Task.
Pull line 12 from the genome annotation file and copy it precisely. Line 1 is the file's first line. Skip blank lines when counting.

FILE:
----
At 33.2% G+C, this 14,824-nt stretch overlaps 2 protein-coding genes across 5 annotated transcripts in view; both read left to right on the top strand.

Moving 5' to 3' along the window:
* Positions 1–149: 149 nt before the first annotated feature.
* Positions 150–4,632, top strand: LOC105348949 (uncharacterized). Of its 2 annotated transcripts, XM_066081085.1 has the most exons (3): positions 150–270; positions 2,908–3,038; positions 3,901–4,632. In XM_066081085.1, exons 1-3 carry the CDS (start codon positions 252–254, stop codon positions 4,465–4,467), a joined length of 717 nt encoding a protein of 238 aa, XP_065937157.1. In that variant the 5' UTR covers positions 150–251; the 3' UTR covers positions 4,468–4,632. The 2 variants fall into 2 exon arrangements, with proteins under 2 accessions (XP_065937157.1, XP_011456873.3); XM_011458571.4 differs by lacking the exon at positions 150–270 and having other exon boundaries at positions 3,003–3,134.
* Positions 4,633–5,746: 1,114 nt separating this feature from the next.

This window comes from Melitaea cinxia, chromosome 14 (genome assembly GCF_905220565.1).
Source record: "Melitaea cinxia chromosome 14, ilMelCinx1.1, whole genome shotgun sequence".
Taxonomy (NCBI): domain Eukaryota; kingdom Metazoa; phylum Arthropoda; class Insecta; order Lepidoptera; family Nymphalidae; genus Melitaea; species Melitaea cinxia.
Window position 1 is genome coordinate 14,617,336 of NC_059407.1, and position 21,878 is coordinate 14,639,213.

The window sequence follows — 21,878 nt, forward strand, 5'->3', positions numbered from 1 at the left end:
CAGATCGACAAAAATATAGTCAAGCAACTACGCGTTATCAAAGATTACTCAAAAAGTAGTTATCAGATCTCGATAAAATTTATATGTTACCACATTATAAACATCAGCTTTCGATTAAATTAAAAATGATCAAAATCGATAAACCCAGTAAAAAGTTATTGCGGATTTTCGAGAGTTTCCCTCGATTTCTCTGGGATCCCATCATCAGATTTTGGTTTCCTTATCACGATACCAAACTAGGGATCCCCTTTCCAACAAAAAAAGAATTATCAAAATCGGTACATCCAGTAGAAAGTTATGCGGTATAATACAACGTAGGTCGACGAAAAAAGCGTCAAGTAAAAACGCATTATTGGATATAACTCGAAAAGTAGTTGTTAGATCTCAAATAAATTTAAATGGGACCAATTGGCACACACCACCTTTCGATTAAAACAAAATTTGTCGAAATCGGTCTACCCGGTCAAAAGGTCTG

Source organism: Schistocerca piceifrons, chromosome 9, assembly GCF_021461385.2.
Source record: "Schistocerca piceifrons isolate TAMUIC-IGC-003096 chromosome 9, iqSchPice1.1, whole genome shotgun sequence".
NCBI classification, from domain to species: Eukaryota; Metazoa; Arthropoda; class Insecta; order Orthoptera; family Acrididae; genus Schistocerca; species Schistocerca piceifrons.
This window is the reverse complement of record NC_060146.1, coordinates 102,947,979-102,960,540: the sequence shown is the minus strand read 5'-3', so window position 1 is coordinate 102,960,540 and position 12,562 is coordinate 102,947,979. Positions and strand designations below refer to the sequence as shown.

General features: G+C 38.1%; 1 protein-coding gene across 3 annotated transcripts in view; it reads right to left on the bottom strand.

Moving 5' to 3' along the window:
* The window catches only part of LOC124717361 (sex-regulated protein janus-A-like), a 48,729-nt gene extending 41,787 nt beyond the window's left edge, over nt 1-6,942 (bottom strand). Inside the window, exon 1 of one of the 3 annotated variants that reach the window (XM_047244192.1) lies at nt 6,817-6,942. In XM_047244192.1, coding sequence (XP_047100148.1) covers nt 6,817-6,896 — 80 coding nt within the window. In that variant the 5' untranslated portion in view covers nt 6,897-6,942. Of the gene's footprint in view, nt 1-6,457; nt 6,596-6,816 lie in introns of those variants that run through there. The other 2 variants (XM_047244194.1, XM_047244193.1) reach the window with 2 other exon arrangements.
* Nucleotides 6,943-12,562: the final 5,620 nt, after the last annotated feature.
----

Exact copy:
Source organism: Schistocerca piceifrons, chromosome 9, assembly GCF_021461385.2.